Book Image

Effective Robotics Programming with ROS - Third Edition

By : Anil Mahtani, Luis Sánchez, Aaron Martinez, Enrique Fernandez Perdomo
Book Image

Effective Robotics Programming with ROS - Third Edition

By: Anil Mahtani, Luis Sánchez, Aaron Martinez, Enrique Fernandez Perdomo

Overview of this book

Building and programming a robot can be cumbersome and time-consuming, but not when you have the right collection of tools, libraries, and more importantly expert collaboration. ROS enables collaborative software development and offers an unmatched simulated environment that simplifies the entire robot building process. This book is packed with hands-on examples that will help you program your robot and give you complete solutions using open source ROS libraries and tools. It also shows you how to use virtual machines and Docker containers to simplify the installation of Ubuntu and the ROS framework, so you can start working in an isolated and control environment without changing your regular computer setup. It starts with the installation and basic concepts, then continues with more complex modules available in ROS such as sensors and actuators integration (drivers), navigation and mapping (so you can create an autonomous mobile robot), manipulation, Computer Vision, perception in 3D with PCL, and more. By the end of the book, you’ll be able to leverage all the ROS Kinetic features to build a fully fledged robot for all your needs.
Table of Contents (18 chapters)
Effective Robotics Programming with ROS Third Edition
About the Authors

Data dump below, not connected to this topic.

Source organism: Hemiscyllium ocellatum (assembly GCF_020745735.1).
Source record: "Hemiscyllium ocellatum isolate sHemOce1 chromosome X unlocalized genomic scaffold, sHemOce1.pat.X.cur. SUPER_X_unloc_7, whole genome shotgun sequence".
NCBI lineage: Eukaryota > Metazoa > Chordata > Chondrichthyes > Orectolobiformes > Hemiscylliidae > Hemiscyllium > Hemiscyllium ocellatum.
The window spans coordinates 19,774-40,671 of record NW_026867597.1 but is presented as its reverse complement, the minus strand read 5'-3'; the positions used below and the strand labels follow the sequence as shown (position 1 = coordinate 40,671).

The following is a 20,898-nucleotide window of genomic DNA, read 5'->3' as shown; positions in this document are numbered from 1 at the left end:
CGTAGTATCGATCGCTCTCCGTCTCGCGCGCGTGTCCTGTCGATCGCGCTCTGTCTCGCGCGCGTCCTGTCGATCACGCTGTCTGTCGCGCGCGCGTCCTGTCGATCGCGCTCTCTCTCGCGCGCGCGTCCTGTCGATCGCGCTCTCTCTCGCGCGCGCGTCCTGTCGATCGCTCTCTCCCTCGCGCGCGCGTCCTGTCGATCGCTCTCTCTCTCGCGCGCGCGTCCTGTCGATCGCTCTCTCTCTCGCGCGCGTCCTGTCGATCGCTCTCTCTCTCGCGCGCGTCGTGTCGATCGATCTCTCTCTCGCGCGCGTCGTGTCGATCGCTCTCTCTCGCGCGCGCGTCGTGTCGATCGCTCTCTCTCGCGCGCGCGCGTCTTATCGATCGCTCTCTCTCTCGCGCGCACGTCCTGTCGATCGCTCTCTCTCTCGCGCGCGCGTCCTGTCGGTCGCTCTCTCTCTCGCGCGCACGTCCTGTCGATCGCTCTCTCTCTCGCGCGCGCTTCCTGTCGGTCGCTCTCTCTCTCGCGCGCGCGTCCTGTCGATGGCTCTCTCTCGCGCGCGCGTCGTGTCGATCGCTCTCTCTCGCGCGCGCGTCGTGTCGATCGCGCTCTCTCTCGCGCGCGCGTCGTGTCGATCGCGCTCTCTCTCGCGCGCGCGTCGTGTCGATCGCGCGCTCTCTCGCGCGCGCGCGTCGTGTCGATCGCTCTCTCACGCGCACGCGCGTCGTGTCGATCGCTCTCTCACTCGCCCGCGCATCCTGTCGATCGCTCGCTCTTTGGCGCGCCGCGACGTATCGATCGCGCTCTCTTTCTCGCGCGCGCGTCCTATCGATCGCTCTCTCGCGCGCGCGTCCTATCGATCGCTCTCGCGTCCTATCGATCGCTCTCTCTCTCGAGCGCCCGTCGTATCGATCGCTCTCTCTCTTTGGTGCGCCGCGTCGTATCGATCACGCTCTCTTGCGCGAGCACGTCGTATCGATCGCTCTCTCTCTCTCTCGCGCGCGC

About the Reviewer
Customer Feedback

Sending goals

We are sure that you have been playing with the robot by moving it around the map a lot. This is funny but a little tedious, and it is not very functional.

Perhaps you were thinking that it would be a great idea to program a list of movements and send the robot to different positions with only a button, even when we are not in front of a computer with rviz.

Okay, now you are going to learn how to do it using actionlib.

The actionlib package provides a standardized interface for interfacing with tasks. For example, you can use it to send goals for the robot to detect something at a place, make scans with the laser, and so on. In this section, we will send a goal to the robot, and we will wait for this task to end.

It could look similar to services, but if you are doing a task that has a long duration, you might want the ability to cancel the request during the execution, or get periodic feedback about how the request is progressing. You cannot do this with services. Furthermore...